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Showing posts from October, 2013

Building Relationships with Entrepreneurs

As is true for the world of business, but especially for economic development, relationships are everything. As the economic development practitioner most of the business leaders, community leaders, and entrepreneurs that you need to meet aren't coming to you. You must take initiative and introduce yourself to them. To accomplish this, you must have tact. (This post focuses more so on introductions to entrepreneurs and small-business owners).
Schedule a meeting with the particular individual(s) you would like to meet. This may require some homework, but time well-spent. Search for the business owner's email address, office phone number, and office hours. In your research, make it a priority to find out something about the particular business. How can you say you'd like to "help" their business when you have not performed due diligence on the front end? Knowing something about the business you are meeting with will establish credibility and context to your conversa…

Three Business Development Takeaways

I am currently reading Journey to Jobs by renown economic development author and practitioner Maury Forman and accomplished economic development consultant Audrey Taylor. The book covers a variety of business recruitment and retention techniques and one I find particularly meaningful, business development.

Business development and retention guru Eric P. Canada contributed a chapter entitled "Existing Business Programs." Mr. Canada's writing on assisting businesses were of such great meaning and professional value that I decided to share three golden takeaways from his writing.
Don’t make any promises that can’t be kept. If a direct request is made, take down the details and offer to get back to the executive later. After the meeting, consider the company’s requests and check to see if others can help before returning with an offer to help the company. This is an enlightened approach to dealing with the assistance trap.Maintaining an open structure …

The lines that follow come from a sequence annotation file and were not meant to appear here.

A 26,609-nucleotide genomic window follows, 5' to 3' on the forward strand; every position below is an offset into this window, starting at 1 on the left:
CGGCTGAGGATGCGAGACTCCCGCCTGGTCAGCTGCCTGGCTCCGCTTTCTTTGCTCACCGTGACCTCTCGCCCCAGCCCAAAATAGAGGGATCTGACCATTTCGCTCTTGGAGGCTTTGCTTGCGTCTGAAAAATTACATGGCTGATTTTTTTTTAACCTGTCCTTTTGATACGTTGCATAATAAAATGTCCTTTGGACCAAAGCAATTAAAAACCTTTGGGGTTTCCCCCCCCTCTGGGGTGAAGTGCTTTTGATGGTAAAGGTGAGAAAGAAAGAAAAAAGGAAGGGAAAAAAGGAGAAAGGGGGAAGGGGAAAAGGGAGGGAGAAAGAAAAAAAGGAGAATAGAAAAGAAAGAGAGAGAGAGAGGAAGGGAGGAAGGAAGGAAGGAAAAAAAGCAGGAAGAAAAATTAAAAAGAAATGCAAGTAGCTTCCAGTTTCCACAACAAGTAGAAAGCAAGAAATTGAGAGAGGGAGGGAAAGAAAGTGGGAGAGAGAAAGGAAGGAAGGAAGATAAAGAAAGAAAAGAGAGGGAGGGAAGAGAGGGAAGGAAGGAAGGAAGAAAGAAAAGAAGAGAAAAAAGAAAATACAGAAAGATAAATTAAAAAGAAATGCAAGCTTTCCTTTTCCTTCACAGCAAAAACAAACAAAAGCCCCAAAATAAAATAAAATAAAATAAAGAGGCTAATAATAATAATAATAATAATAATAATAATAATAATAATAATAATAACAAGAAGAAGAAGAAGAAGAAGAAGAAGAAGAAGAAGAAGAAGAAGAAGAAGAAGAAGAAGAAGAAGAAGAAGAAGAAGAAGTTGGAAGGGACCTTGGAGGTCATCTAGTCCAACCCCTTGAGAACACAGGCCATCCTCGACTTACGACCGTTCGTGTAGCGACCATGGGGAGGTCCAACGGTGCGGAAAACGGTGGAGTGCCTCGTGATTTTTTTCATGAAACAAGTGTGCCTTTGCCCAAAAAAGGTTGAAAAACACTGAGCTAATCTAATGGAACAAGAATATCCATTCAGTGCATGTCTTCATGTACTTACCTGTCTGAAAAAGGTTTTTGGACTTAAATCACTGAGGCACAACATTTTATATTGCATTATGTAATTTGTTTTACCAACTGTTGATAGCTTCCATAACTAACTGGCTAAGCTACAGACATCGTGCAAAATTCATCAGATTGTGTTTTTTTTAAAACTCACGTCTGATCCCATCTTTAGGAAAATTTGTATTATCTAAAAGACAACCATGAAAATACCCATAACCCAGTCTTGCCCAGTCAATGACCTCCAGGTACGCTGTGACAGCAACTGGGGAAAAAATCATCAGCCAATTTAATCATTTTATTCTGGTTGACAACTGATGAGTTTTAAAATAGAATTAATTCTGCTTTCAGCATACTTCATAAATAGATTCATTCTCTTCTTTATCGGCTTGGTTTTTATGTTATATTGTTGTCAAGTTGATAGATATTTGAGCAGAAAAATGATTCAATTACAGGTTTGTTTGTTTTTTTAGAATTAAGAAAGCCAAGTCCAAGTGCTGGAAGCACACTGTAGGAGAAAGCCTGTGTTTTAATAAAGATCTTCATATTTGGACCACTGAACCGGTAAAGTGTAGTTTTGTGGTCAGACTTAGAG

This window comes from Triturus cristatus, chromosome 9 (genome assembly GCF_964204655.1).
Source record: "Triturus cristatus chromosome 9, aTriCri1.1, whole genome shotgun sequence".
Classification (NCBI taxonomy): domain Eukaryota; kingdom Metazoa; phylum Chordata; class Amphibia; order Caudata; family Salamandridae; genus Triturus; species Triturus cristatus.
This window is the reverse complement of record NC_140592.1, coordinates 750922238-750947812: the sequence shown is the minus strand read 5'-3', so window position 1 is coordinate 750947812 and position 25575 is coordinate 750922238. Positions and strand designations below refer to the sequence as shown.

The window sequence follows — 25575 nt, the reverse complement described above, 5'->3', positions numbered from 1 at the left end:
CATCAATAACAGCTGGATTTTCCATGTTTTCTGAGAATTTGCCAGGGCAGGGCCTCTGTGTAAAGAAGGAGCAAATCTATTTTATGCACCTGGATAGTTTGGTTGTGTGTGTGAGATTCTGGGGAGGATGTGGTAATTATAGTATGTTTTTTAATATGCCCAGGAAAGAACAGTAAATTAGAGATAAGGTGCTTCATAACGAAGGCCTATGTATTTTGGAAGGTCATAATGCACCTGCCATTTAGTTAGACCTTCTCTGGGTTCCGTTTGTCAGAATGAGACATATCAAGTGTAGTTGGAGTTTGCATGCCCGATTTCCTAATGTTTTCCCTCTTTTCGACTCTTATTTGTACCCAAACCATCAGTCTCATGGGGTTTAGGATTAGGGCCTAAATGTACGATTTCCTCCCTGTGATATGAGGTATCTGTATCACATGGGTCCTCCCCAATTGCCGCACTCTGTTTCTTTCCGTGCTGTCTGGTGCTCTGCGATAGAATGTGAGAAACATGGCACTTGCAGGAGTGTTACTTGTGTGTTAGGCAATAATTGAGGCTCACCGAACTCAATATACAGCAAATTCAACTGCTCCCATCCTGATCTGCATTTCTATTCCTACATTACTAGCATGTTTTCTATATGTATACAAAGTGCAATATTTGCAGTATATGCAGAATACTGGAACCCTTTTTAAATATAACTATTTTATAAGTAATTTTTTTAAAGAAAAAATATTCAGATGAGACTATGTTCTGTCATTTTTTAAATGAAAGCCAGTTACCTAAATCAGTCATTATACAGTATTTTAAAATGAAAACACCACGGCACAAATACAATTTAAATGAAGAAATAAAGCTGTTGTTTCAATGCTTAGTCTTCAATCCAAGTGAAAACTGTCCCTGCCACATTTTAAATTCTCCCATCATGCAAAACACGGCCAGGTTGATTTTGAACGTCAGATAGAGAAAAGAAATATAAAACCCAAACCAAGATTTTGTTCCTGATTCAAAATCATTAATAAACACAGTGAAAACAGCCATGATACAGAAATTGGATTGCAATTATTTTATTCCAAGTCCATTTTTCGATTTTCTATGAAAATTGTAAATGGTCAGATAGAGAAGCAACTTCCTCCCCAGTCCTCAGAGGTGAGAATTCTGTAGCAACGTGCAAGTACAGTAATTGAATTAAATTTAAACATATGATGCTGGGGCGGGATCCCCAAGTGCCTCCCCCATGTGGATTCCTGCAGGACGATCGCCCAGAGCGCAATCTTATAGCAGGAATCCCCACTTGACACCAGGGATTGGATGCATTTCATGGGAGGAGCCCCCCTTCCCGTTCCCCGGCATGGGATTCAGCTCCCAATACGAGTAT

SPLOST's Special Purpose

Sales taxes are a large revenue stream for governments. They usually go by the name "SPLOST"- Special Purpose Local Option Sales Tax.

Try this: if you have an old receipt nearby from your last retail or restaurant purchase, look at the very bottom. Underneath the listing of all of your purchase items there is a column labeled "Subtotal" and another "Tax." The "Tax" amount you see is the sales tax received from your purchase. It is calculated as a percentage of all sales items, not each individual item.

Many governments, by law, use the sales tax dollars for capital improvements and not for immediate expenditures. In other words, the sales tax revenues must be used for projects that will upgrade, improve, or sustain any government-owned assets and infrastructure. This includes improving roads, bridges, sidewalks, and water and sewer systems to name a few.

The sales tax is an ad valorem tax meaning it is calculated as a percentage value of your ov…

Must Have Tourism

It is extremely difficult to establish a successful economic development program without including a  tourism strategy.

Tourism is oft-neglected and undermined by the shinier and more "fundamental" components of business retention and recruitment. However, tourism is a trillion-dollar domestic industry.

Tourism is the collection of activities of people traveling to and staying in places outsider their usual environment for leisure, business, or other purposes.

When visitors come into your community and shop at the local stores, eat at local restaurants, stay at local hotels, and spend their time and money at any local activities, festivities, or amenities, you have tourism.

Aside from visitors bringing in new revenue, tourism: provides a multiplier effect causing many businesses and industries to benefit; boosts a community's image; increases the tax base; creates jobs.

Consider these numbers released last month by the Athens (GA) Convention and Visitors Bureau:

2012 Econ…